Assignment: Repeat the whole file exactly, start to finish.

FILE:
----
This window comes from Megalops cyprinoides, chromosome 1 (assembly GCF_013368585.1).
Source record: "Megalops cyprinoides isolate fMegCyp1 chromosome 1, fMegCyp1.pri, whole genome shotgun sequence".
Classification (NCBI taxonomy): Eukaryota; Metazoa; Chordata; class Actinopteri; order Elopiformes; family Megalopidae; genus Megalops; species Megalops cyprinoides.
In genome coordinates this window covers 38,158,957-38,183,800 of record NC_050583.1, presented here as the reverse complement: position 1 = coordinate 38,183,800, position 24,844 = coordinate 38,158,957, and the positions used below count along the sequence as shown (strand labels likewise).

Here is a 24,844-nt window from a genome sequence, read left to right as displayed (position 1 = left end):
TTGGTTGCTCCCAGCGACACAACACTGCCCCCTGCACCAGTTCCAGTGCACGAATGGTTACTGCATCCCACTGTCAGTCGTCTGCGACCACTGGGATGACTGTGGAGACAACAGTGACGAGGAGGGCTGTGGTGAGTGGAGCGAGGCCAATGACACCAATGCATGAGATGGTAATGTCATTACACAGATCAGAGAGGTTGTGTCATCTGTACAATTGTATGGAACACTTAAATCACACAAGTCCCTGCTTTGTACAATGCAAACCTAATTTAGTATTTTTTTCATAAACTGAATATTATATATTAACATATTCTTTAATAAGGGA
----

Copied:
This window comes from Megalops cyprinoides, chromosome 1 (assembly GCF_013368585.1).
Source record: "Megalops cyprinoides isolate fMegCyp1 chromosome 1, fMegCyp1.pri, whole genome shotgun sequence".
Classification (NCBI taxonomy): Eukaryota; Metazoa; Chordata; class Actinopteri; order Elopiformes; family Megalopidae; genus Megalops; species Megalops cyprinoides.
In genome coordinates this window covers 38,158,957-38,183,800 of record NC_050583.1, presented here as the reverse complement: position 1 = coordinate 38,183,800, position 24,844 = coordinate 38,158,957, and the positions used below count along the sequence as shown (strand labels likewise).

Here is a 24,844-nt window from a genome sequence, read left to right as displayed (position 1 = left end):
TTGGTTGCTCCCAGCGACACAACACTGCCCCCTGCACCAGTTCCAGTGCACGAATGGTTACTGCATCCCACTGTCAGTCGTCTGCGACCACTGGGATGACTGTGGAGACAACAGTGACGAGGAGGGCTGTGGTGAGTGGAGCGAGGCCAATGACACCAATGCATGAGATGGTAATGTCATTACACAGATCAGAGAGGTTGTGTCATCTGTACAATTGTATGGAACACTTAAATCACACAAGTCCCTGCTTTGTACAATGCAAACCTAATTTAGTATTTTTTTCATAAACTGAATATTATATATTAACATATTCTTTAATAAGGGA